The barrier method
Sunscreen forms a barrier between your skin and the sun, slowing down the rate it which the sun's rays enter the deeper layers of the skin. In order for a sunscreen be effective, it must fulfill two criteria: must have a sun protection factor (SPF) built in, and it must have filters to stop both of the ultraviolet rays in sunlight — UVA and UVB — penetrating skin.
The SPF of a Sunscreen is worked out i, a ratio of how much radiation it takes before skin burns. Put simply, it indicates now many times longer you can be exposed the sun than you normally would before burning. So if you normally burn after 15 minutes exposure to sunlight, sunscreen containing an SPF of 8 will allow you to stay out in the sun for 120mins. A higher SPF sunscreen means you can stay out longer, and one that's water-resistant means that it's still effective if you sweat or swim — ideal for water sports. A sunscreen must also offer protection against both UVA and UVB rays in sunlight. Both of these can trigger abnormal cell changes and skin dehydration.
Fact and fiction
Despite increased awareness of skin protection, there are still many myths
about how much protection from the sun an SPF actually gives you. Does a
high SPF last longer than a low SPF? No. The process of determining a sunscreen's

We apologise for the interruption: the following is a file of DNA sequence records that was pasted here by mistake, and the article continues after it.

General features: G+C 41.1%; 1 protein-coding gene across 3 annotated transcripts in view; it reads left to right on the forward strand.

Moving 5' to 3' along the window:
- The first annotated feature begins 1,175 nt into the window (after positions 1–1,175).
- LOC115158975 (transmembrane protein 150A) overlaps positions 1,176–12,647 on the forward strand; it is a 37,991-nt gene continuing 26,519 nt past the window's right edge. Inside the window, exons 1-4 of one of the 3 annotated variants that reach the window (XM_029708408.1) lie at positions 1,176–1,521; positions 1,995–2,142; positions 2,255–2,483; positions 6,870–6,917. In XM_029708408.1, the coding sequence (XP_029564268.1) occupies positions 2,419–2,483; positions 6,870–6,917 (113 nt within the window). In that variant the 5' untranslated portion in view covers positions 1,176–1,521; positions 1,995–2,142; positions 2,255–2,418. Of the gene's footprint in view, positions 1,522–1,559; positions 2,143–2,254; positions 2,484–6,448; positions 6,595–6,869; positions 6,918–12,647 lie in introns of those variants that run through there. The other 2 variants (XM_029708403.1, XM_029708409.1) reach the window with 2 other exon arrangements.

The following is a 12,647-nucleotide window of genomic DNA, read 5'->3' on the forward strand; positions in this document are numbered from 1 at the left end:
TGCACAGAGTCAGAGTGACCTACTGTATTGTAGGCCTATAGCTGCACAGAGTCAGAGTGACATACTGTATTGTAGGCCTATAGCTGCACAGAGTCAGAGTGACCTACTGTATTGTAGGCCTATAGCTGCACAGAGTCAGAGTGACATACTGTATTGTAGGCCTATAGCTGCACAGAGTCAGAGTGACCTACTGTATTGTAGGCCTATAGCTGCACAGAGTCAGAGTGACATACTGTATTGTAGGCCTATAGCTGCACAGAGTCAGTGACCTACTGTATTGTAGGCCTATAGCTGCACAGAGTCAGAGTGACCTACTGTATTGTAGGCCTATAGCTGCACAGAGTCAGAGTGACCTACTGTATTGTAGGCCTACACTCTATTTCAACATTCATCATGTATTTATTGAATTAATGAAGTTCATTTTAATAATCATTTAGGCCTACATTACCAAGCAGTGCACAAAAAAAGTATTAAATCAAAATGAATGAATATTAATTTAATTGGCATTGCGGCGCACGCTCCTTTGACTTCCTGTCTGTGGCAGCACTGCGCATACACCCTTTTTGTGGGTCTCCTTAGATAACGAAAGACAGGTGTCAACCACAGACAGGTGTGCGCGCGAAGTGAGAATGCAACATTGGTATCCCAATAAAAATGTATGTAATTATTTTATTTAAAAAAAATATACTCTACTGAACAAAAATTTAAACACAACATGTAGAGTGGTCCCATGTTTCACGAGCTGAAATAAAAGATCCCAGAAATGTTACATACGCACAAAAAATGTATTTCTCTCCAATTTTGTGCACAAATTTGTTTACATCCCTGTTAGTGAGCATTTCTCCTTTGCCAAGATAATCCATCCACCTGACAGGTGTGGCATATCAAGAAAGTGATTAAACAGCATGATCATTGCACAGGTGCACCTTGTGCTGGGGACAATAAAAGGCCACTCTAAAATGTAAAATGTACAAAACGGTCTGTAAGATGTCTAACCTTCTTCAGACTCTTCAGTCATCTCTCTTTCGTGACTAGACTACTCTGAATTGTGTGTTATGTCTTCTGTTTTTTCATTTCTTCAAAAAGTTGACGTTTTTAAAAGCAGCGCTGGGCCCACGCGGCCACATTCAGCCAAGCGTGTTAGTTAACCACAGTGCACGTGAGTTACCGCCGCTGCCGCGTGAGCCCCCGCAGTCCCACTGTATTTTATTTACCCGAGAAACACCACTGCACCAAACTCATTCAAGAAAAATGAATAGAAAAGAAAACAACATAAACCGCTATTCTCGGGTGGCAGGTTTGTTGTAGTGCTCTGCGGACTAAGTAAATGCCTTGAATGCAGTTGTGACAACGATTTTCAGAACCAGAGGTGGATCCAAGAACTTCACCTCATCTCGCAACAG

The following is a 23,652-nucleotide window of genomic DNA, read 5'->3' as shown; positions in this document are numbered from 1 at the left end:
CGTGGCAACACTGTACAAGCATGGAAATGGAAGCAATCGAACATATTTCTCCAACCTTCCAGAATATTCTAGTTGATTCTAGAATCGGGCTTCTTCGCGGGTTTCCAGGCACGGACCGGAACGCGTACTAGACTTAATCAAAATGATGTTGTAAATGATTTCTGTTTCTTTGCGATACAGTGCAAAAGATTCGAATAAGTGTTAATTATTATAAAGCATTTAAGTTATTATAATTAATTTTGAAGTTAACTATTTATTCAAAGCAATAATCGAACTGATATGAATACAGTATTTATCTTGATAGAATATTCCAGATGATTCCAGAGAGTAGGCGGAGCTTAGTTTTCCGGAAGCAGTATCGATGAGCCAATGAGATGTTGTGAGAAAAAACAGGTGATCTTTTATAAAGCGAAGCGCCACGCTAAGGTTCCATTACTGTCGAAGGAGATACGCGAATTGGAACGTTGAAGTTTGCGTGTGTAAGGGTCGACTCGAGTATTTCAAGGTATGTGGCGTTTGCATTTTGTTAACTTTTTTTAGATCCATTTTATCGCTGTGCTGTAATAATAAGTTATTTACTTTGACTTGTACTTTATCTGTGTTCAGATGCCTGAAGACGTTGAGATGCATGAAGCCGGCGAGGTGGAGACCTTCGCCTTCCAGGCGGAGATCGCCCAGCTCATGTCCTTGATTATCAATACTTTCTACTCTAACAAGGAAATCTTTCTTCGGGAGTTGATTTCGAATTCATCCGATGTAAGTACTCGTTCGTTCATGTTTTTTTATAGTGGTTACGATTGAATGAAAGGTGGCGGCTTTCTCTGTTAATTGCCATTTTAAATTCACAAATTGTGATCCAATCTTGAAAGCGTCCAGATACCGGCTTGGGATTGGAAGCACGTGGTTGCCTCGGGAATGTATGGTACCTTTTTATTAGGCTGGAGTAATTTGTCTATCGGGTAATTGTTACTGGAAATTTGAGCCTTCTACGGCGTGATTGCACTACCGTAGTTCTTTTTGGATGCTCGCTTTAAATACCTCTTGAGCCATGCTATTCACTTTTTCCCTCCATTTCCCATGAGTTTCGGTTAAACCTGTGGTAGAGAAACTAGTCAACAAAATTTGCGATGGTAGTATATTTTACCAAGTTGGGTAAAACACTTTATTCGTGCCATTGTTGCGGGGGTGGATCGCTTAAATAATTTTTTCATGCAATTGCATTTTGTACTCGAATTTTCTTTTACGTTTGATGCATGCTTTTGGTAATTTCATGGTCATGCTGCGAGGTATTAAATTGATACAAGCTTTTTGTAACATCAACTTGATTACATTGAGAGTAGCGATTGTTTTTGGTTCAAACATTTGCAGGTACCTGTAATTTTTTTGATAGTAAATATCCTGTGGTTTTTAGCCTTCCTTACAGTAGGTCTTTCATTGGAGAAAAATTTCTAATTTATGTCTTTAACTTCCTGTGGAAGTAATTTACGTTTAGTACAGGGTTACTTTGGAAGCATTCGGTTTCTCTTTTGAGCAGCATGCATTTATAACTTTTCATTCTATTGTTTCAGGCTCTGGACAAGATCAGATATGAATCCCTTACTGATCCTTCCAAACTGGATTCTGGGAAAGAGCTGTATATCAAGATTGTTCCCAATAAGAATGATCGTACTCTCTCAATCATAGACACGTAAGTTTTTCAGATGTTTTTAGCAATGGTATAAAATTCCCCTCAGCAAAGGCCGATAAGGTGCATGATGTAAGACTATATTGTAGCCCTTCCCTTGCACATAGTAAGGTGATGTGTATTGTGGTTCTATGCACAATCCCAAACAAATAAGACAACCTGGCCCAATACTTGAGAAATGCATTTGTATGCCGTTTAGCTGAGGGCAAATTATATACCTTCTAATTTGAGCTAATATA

SPF in the laboratory does not take external factors into consideration.
You must reapply sunscreen after swimming, exercising or towelling dry.
Will a higher SPF keep my skin healthier? No. However high the SPF of a sunscreen,
your skin will still suffer from dehydration, and minute alterations may still
take place in skin cells, unless you use an after-sun moisturizer. If I already
have a tan, will I be able to stay out longer before I burn? No. It's not
how tanned You are, but what skin type you have that determines whether You
burn and how long it takes before you do.
Keep it cool
A couple of other things you should bear in mind are how long your sunscreen has left, and how you should store it. Like all skin care products, sunscreen has a limited shelf-life; check the expiry date on the tube before buying (or using) it. Sunscreen also deteriorates if stored incorrectly. Ideally you should store it somewhere dark at less than 25degC — don't leave it out on the deck of a boat or the dashboard of a car, because it won't work when you need it to.
If you're going off the beaten track, buy your sunscreen in advance. Leading brands such as Clarins and others are readily available at chemists in most large cities in the region. You may also want to consider other products such as moisturizers to limit the sun's ageing effects. And if you're going to a malarial area, a new product you'll definitely want to pack is Clarins'After Sun Moisturizer with Anti-Mosquito Formula.
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